As the sun went down, we gathered firewood and enjoyed ourselves around a campfire until the wind kicked up enough to force us to the shelter of our tents. From the time the sun went down to the time it came back up, the wind hammered us all night long. Not a single person got a wink of sleep that night, however the following morning it was smiles all around. Puffy eyes and everything, the girls joined me in the tipi for a hot cup of coffee and a couple of cat naps while the tent warmed up from the morning sun.
After warming up and getting some energy back from our sleepless night, we packed up camp mid morning and headed down the trail. There's always that moment on the way back to the truck that I realize how much I love the backcountry. That feeling of coming back to your everyday world is hard to describe, but it feels so freaking good.
Every adventure into the backcountry is different. If you think it's going to be perfect, think again. If you want it to be controlled, change your wants. The backcountry is there to challenge us and if you allow it to - if you roll with the punches - you'll have a far better experience than what you thought you originally came for.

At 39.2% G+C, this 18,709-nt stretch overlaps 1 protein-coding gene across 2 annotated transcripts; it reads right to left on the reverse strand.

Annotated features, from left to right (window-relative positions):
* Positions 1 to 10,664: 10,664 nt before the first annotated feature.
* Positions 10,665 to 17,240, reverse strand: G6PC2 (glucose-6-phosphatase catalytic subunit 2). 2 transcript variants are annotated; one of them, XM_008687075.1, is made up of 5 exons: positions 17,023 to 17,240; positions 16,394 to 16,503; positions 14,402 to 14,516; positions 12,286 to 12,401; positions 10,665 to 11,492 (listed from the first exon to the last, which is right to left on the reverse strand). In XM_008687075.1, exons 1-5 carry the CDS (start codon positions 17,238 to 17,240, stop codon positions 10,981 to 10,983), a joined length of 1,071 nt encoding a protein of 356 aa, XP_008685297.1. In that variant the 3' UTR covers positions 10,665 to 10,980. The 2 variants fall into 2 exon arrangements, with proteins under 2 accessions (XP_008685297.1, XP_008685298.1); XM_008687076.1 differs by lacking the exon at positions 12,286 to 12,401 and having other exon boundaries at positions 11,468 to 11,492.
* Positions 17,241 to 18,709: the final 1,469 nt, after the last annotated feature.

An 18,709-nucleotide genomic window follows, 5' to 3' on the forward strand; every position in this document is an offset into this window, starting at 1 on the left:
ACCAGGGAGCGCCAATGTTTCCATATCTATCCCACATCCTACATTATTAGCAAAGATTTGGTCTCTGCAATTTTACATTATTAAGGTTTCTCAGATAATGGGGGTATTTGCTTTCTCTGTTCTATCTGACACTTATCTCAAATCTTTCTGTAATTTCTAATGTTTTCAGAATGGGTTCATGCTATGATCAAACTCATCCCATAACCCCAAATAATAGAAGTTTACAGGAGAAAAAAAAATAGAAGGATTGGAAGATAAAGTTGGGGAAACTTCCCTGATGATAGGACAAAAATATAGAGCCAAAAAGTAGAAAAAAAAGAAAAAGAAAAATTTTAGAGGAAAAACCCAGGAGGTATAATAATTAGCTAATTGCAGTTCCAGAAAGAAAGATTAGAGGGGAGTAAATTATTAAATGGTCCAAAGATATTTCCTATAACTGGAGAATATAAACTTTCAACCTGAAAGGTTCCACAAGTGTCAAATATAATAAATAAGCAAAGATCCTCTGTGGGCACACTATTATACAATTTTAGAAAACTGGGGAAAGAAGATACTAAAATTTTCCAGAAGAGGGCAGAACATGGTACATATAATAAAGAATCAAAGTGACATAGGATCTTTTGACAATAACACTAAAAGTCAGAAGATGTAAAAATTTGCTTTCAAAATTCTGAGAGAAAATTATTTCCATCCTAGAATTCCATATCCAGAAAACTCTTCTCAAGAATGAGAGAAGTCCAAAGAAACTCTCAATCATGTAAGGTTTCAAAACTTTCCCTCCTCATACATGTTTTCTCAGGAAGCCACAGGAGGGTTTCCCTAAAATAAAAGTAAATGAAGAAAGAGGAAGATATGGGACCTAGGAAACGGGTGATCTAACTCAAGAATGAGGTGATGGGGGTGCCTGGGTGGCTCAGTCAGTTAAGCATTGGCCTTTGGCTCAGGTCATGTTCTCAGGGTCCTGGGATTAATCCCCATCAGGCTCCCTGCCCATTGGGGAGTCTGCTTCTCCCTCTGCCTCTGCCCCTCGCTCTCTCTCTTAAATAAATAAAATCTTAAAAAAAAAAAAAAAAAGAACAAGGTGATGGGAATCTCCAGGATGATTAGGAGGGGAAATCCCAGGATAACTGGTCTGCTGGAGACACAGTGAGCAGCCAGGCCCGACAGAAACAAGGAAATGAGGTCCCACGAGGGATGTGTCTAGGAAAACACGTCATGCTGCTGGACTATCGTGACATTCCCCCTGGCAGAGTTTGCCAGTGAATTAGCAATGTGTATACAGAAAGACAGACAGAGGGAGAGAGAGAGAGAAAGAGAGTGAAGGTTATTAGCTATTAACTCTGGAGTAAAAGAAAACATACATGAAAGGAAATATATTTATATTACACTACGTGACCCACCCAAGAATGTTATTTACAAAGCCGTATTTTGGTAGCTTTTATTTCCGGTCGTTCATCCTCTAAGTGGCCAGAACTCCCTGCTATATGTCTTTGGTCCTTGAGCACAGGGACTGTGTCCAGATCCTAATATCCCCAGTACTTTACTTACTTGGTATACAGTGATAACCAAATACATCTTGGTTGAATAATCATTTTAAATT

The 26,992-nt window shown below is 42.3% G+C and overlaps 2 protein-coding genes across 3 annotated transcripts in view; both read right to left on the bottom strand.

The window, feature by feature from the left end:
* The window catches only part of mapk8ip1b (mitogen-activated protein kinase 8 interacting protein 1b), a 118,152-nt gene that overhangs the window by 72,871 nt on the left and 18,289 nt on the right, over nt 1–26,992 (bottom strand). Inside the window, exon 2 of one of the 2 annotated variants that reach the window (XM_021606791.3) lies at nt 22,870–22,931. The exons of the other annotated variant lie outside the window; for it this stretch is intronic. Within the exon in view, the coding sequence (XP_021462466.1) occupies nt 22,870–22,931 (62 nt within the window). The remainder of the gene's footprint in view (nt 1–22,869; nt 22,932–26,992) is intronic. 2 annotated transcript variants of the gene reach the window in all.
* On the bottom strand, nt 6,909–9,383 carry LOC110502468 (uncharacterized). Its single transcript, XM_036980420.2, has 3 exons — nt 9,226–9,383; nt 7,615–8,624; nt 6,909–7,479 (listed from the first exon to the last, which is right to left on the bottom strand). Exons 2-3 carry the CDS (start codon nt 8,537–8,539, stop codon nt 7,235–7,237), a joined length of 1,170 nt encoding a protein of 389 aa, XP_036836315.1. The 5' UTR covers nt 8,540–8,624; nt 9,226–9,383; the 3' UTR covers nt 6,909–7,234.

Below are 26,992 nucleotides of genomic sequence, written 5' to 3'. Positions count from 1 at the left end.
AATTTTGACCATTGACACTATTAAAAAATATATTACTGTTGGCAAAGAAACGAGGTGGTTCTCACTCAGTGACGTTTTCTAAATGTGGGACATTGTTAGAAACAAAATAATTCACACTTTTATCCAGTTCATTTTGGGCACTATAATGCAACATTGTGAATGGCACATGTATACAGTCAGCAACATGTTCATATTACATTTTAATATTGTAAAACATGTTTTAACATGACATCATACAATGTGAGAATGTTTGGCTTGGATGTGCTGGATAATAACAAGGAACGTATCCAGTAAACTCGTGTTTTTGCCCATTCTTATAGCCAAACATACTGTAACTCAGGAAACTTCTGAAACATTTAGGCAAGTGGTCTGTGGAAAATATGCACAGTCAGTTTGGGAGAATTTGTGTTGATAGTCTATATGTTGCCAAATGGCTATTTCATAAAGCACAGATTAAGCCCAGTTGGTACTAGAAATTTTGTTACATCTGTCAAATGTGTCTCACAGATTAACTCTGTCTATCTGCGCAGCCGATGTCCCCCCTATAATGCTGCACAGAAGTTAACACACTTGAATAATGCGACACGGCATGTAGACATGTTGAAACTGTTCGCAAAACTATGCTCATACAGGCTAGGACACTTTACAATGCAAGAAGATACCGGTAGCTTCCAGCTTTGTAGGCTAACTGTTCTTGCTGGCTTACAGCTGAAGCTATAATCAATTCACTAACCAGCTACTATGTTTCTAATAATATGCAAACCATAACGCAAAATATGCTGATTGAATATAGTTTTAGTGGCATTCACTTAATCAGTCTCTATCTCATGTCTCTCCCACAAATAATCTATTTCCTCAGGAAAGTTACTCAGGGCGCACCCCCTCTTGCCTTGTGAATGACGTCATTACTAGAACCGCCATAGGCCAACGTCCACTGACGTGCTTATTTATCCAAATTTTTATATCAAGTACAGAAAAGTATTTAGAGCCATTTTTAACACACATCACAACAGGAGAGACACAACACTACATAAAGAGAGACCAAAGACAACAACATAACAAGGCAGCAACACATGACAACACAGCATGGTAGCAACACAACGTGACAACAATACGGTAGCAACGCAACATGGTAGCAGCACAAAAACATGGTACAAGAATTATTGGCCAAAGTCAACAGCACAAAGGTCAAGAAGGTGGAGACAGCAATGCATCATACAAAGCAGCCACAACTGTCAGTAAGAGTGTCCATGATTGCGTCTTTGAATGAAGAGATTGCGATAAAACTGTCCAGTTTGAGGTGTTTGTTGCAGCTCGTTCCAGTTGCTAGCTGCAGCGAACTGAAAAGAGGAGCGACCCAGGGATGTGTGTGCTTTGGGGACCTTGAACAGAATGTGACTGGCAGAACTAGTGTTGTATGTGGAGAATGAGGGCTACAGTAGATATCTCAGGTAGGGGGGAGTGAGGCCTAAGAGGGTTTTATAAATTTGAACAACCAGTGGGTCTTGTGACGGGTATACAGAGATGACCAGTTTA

My unexpected girls weekend turned out to be something I'll likely never forget. Seeing the backcountry through their eyes was not something I anticipated happening, but I'm incredibly glad that it did. Until now, all my experiences in the wild were male driven so it was great to see how women create their experiences.
I say this with all confidence in the world - I would gladly repeat a trip with these girls any day of the week. Without knowing it, they showed me how to notice the small things, how to take my time, and how to enjoy each moment differently than I had previously had.
The mountains don't have an agenda or time frames so why should we? The moment you set foot down the trail, all bets are off so if the situation changes, change with it. If you don't, you might miss out on something incredible.